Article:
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[pav-lov, -lawf; Russian pah-vluh f] /ˈpæv lɒv, -lɔf; Russian ˈpɑ vləf/
Ivan Petrovich
[ee-vahn pyi-traw-vyich] /iˈvɑn pyɪˈtrɔ vyɪtʃ/ (Show IPA),
1849–1936, Russian physiologist: Nobel Prize in medicine 1904. Unabridged
Based on the Random House Dictionary, © Random House, Inc. 2015.
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Examples from the Web for Pavlov
Historical Examples
  • The whole mechanism of the transfer and of the recoil may best be expressed in terms of the conditioned reflex of Pavlov.

  • This fact, which was first noted by Setchenov, was experimentally demonstrated by Pavlov and his students.

    Taboo and Genetics Melvin Moses Knight, Iva Lowther Peters, and Phyllis Mary Blanchard
  • Pavlov's book will further explain and clarify the concept of the conditioned response mechanism.

  • I would recommend Pavlov's book called Conditioned Reflexes.

  • Experiments by Pavlov and others have shown that  the taste and enjoyment of food stimulate the flow of digestive juices.

    How to Live Irving Fisher and Eugene Fisk
  • Pavlov has shown that without such attention and enjoyment of the taste of food, the secretion of gastric juice is lessened.

    How to Live Irving Fisher and Eugene Fisk
  • Pavlov has shown  that meat is one of the most and perhaps the most “peptogenic” of foods.

    How to Live Irving Fisher and Eugene Fisk
  • Ditto for hypnosis and/or Pavlov's 'conditioned reflex', by the way.

    Nor Iron Bars a Cage.... Gordon Randall Garrett
British Dictionary definitions for Pavlov


/ˈpævlɒv; Russian ˈpavləf/
Ivan Petrovich (iˈvan pɪˈtrɔvitʃ). 1849–1936, Russian physiologist. His study of conditioned reflexes in dogs influenced behaviourism. He also made important contributions to the study of digestion: Nobel prize for physiology or medicine 1904
Collins English Dictionary - Complete & Unabridged 2012 Digital Edition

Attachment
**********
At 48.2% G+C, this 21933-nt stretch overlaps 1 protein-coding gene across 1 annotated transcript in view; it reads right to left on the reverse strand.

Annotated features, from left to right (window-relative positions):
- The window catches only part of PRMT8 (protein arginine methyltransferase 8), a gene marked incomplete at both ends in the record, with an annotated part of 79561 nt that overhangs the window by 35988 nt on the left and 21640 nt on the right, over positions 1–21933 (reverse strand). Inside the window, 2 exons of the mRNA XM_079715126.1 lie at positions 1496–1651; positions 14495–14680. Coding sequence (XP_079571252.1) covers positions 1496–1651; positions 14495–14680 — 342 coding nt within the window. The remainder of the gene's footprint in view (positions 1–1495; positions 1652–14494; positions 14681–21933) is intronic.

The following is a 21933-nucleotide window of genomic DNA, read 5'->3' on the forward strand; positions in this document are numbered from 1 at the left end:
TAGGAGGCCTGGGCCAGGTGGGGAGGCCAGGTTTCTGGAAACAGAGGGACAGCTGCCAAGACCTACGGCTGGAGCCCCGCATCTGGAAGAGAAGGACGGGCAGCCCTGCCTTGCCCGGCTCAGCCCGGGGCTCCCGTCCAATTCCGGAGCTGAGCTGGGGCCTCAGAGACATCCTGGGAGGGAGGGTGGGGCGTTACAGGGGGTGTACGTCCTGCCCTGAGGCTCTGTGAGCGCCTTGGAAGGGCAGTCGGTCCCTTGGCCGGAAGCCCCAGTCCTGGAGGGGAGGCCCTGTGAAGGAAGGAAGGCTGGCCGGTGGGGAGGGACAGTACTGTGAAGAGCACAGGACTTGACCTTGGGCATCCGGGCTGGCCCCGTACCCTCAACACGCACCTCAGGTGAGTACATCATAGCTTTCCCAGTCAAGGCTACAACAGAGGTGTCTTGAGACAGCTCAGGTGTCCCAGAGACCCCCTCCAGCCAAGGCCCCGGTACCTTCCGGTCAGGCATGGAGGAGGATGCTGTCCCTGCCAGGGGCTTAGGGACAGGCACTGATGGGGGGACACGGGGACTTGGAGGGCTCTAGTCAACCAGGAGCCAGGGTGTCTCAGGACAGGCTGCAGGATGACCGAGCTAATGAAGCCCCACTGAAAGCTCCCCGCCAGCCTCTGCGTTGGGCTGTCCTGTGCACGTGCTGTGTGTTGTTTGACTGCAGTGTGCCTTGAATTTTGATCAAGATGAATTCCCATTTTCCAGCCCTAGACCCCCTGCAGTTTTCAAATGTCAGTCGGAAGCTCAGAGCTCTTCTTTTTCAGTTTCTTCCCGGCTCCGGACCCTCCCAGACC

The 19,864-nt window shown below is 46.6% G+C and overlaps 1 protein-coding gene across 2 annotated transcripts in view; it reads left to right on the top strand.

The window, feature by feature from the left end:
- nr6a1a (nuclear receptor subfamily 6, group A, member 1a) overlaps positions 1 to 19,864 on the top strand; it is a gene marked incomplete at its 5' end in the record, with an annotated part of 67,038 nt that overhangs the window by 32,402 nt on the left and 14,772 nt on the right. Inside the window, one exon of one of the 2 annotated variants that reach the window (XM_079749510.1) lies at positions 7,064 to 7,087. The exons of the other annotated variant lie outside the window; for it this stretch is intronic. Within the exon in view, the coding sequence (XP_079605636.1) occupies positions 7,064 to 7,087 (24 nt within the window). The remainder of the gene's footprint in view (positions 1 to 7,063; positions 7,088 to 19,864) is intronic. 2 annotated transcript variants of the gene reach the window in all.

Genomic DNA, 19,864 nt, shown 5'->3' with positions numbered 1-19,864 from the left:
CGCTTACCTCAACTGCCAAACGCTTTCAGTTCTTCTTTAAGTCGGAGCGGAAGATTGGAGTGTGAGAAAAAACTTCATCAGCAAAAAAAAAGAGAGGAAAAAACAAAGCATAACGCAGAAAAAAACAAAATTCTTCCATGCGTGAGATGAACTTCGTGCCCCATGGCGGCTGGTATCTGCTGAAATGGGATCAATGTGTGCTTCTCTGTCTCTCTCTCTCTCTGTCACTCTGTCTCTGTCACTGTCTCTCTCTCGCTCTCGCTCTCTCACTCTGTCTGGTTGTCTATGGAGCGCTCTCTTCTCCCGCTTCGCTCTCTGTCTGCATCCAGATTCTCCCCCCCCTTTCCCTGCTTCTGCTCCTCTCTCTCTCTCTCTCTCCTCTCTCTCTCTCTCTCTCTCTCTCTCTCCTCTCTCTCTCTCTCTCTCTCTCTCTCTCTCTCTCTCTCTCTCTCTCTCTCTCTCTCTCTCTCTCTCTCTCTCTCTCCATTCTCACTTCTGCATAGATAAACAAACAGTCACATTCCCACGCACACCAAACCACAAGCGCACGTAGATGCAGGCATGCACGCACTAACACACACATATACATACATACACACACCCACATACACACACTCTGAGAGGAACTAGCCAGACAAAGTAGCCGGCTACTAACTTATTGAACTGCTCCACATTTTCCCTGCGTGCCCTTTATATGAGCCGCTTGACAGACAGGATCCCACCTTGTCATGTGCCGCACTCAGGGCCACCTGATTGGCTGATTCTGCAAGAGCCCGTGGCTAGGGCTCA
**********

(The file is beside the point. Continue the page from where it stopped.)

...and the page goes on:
© William Collins Sons & Co. Ltd. 1979, 1986 © HarperCollins
Publishers 1998, 2000, 2003, 2005, 2006, 2007, 2009, 2012
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Pavlov in Medicine

Pavlov Pav·lov (pāv'lôf', -lŏv', päv'ləf), Ivan Petrovich. 1849-1936.

Russian physiologist known for his discovery of the conditioned response. He won a 1904 Nobel Prize for his research on the nature of digestion.

The American Heritage® Stedman's Medical Dictionary
Copyright © 2002, 2001, 1995 by Houghton Mifflin Company. Published by Houghton Mifflin Company.
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Pavlov in Science
  (pāv'lôv', -lôf')   
Russian physiologist who studied the digestive system of dogs, investigating the nervous control of salivation and the role of enzymes. His experiments showed that if a bell is rung whenever food is presented to a dog, the dog will eventually salivate when it hears the bell, even if no food is presented. This demonstration of what is known as a conditioned response prompted later scientific studies of human and animal behavior.
The American Heritage® Science Dictionary
Copyright © 2002. Published by Houghton Mifflin. All rights reserved.
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